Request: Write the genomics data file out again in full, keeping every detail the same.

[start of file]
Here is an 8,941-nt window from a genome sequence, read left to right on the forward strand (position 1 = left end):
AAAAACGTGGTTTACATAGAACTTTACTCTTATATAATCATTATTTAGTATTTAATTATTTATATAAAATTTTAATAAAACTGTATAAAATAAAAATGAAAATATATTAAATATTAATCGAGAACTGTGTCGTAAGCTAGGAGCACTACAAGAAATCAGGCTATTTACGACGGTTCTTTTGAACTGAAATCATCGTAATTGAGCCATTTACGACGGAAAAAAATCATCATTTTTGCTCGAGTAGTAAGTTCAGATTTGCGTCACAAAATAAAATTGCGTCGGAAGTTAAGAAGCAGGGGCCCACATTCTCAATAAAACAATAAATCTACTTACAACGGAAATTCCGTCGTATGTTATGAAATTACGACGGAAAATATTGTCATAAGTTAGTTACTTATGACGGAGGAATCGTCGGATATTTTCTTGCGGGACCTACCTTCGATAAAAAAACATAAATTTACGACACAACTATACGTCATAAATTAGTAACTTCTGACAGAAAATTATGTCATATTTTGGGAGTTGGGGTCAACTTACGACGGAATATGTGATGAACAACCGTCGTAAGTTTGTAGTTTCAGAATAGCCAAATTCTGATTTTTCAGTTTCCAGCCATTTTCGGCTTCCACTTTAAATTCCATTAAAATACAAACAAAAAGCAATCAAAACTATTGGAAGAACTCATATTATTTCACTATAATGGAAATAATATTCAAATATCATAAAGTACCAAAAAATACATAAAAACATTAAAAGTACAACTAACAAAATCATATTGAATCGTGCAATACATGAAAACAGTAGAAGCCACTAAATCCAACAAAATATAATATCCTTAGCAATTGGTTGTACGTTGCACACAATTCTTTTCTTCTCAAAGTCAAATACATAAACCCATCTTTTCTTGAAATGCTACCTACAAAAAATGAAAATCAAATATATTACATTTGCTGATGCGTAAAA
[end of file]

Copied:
Here is an 8,941-nt window from a genome sequence, read left to right on the forward strand (position 1 = left end):
AAAAACGTGGTTTACATAGAACTTTACTCTTATATAATCATTATTTAGTATTTAATTATTTATATAAAATTTTAATAAAACTGTATAAAATAAAAATGAAAATATATTAAATATTAATCGAGAACTGTGTCGTAAGCTAGGAGCACTACAAGAAATCAGGCTATTTACGACGGTTCTTTTGAACTGAAATCATCGTAATTGAGCCATTTACGACGGAAAAAAATCATCATTTTTGCTCGAGTAGTAAGTTCAGATTTGCGTCACAAAATAAAATTGCGTCGGAAGTTAAGAAGCAGGGGCCCACATTCTCAATAAAACAATAAATCTACTTACAACGGAAATTCCGTCGTATGTTATGAAATTACGACGGAAAATATTGTCATAAGTTAGTTACTTATGACGGAGGAATCGTCGGATATTTTCTTGCGGGACCTACCTTCGATAAAAAAACATAAATTTACGACACAACTATACGTCATAAATTAGTAACTTCTGACAGAAAATTATGTCATATTTTGGGAGTTGGGGTCAACTTACGACGGAATATGTGATGAACAACCGTCGTAAGTTTGTAGTTTCAGAATAGCCAAATTCTGATTTTTCAGTTTCCAGCCATTTTCGGCTTCCACTTTAAATTCCATTAAAATACAAACAAAAAGCAATCAAAACTATTGGAAGAACTCATATTATTTCACTATAATGGAAATAATATTCAAATATCATAAAGTACCAAAAAATACATAAAAACATTAAAAGTACAACTAACAAAATCATATTGAATCGTGCAATACATGAAAACAGTAGAAGCCACTAAATCCAACAAAATATAATATCCTTAGCAATTGGTTGTACGTTGCACACAATTCTTTTCTTCTCAAAGTCAAATACATAAACCCATCTTTTCTTGAAATGCTACCTACAAAAAATGAAAATCAAATATATTACATTTGCTGATGCGTAAAA